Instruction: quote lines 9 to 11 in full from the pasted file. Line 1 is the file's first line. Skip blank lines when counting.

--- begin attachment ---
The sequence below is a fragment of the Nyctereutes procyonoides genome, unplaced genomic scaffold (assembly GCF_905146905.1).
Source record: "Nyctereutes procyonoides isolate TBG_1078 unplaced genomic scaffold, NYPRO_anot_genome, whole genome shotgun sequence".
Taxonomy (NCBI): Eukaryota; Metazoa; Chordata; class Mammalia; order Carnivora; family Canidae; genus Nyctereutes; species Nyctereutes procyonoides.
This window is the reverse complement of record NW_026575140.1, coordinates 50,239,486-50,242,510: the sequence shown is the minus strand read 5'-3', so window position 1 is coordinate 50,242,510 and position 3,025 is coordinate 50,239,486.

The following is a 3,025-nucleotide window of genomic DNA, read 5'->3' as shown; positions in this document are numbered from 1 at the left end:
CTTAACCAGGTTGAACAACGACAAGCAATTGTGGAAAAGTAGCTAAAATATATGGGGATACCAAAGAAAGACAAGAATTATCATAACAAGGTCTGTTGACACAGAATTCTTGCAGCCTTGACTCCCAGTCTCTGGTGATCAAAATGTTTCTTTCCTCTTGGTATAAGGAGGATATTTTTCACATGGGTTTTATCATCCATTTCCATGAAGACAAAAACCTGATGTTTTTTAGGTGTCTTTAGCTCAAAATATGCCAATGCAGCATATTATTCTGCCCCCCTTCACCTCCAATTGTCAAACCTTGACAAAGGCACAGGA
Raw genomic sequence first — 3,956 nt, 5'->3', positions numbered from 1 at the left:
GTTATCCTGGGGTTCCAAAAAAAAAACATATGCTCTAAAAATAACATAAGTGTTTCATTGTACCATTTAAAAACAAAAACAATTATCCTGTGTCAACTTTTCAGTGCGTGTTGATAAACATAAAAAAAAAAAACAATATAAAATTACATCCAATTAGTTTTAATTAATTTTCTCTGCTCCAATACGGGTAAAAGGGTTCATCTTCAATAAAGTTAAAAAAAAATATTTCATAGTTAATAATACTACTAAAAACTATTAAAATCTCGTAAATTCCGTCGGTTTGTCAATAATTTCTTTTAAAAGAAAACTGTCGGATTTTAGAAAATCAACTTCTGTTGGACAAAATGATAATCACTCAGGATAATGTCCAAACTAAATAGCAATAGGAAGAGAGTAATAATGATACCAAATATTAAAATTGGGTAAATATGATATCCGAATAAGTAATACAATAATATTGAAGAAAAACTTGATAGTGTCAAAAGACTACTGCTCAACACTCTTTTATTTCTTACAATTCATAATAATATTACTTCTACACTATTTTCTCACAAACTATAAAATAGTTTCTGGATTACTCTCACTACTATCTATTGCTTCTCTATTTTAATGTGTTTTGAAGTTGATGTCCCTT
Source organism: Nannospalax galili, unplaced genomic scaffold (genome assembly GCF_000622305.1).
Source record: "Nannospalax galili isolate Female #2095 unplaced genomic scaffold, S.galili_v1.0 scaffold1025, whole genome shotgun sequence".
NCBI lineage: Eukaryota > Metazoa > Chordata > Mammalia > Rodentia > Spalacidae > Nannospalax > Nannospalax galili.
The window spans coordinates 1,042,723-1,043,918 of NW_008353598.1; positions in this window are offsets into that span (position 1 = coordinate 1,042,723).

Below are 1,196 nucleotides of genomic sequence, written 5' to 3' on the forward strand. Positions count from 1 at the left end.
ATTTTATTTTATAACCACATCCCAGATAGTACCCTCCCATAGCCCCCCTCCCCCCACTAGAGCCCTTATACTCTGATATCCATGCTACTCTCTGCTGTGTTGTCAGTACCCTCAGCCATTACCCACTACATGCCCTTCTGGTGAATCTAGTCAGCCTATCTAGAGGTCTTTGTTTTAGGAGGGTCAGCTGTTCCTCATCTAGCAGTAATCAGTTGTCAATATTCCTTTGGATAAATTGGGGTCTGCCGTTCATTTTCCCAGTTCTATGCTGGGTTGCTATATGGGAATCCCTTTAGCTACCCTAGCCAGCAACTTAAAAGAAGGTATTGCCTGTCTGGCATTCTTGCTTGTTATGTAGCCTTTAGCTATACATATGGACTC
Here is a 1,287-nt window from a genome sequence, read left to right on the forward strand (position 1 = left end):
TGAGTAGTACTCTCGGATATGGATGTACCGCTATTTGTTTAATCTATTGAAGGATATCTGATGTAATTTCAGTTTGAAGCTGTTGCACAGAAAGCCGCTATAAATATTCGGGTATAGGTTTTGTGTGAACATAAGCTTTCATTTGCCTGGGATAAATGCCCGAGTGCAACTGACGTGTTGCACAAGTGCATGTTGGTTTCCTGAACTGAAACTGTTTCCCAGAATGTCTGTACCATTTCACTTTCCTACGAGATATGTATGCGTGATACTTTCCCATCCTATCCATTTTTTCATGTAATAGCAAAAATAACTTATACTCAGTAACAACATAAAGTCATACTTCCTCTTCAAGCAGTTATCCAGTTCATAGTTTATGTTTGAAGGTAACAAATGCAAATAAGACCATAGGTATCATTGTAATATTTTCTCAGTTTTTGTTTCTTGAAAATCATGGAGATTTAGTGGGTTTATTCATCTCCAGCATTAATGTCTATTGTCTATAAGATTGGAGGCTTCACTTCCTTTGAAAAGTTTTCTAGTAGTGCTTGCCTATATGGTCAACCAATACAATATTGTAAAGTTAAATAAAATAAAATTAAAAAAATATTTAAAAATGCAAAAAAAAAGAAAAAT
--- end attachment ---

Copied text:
Source organism: Nannospalax galili, unplaced genomic scaffold (genome assembly GCF_000622305.1).
Source record: "Nannospalax galili isolate Female #2095 unplaced genomic scaffold, S.galili_v1.0 scaffold1025, whole genome shotgun sequence".
NCBI lineage: Eukaryota > Metazoa > Chordata > Mammalia > Rodentia > Spalacidae > Nannospalax > Nannospalax galili.